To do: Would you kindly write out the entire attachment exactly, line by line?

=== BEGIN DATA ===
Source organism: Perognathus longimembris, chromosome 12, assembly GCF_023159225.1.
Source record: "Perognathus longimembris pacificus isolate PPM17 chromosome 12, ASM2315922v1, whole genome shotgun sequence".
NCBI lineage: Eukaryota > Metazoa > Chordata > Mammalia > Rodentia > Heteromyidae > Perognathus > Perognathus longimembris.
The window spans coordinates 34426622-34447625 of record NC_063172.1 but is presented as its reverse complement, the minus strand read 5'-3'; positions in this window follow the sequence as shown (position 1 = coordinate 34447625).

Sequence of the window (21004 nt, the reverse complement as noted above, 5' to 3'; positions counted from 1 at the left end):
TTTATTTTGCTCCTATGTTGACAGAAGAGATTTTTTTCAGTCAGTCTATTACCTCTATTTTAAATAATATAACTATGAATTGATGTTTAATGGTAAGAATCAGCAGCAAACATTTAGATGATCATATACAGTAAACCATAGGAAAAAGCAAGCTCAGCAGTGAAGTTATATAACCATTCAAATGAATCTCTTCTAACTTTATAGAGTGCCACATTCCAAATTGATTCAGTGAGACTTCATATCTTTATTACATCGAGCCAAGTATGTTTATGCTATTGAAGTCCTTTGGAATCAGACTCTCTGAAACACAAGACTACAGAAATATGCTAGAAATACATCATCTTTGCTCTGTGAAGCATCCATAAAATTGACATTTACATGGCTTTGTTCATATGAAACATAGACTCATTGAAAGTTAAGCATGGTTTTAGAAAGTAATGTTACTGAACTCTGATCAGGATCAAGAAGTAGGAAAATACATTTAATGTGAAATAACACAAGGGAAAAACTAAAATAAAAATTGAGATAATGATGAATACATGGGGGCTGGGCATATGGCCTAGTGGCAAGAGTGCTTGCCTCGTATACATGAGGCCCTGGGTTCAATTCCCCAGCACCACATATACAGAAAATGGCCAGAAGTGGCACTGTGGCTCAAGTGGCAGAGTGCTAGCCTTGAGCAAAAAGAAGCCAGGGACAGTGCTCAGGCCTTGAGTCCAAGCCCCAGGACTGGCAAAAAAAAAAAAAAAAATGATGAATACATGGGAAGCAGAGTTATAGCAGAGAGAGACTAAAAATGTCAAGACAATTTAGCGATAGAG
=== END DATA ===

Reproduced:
Source organism: Perognathus longimembris, chromosome 12, assembly GCF_023159225.1.
Source record: "Perognathus longimembris pacificus isolate PPM17 chromosome 12, ASM2315922v1, whole genome shotgun sequence".
NCBI lineage: Eukaryota > Metazoa > Chordata > Mammalia > Rodentia > Heteromyidae > Perognathus > Perognathus longimembris.
The window spans coordinates 34426622-34447625 of record NC_063172.1 but is presented as its reverse complement, the minus strand read 5'-3'; positions in this window follow the sequence as shown (position 1 = coordinate 34447625).

Sequence of the window (21004 nt, the reverse complement as noted above, 5' to 3'; positions counted from 1 at the left end):
TTTATTTTGCTCCTATGTTGACAGAAGAGATTTTTTTCAGTCAGTCTATTACCTCTATTTTAAATAATATAACTATGAATTGATGTTTAATGGTAAGAATCAGCAGCAAACATTTAGATGATCATATACAGTAAACCATAGGAAAAAGCAAGCTCAGCAGTGAAGTTATATAACCATTCAAATGAATCTCTTCTAACTTTATAGAGTGCCACATTCCAAATTGATTCAGTGAGACTTCATATCTTTATTACATCGAGCCAAGTATGTTTATGCTATTGAAGTCCTTTGGAATCAGACTCTCTGAAACACAAGACTACAGAAATATGCTAGAAATACATCATCTTTGCTCTGTGAAGCATCCATAAAATTGACATTTACATGGCTTTGTTCATATGAAACATAGACTCATTGAAAGTTAAGCATGGTTTTAGAAAGTAATGTTACTGAACTCTGATCAGGATCAAGAAGTAGGAAAATACATTTAATGTGAAATAACACAAGGGAAAAACTAAAATAAAAATTGAGATAATGATGAATACATGGGGGCTGGGCATATGGCCTAGTGGCAAGAGTGCTTGCCTCGTATACATGAGGCCCTGGGTTCAATTCCCCAGCACCACATATACAGAAAATGGCCAGAAGTGGCACTGTGGCTCAAGTGGCAGAGTGCTAGCCTTGAGCAAAAAGAAGCCAGGGACAGTGCTCAGGCCTTGAGTCCAAGCCCCAGGACTGGCAAAAAAAAAAAAAAAAATGATGAATACATGGGAAGCAGAGTTATAGCAGAGAGAGACTAAAAATGTCAAGACAATTTAGCGATAGAG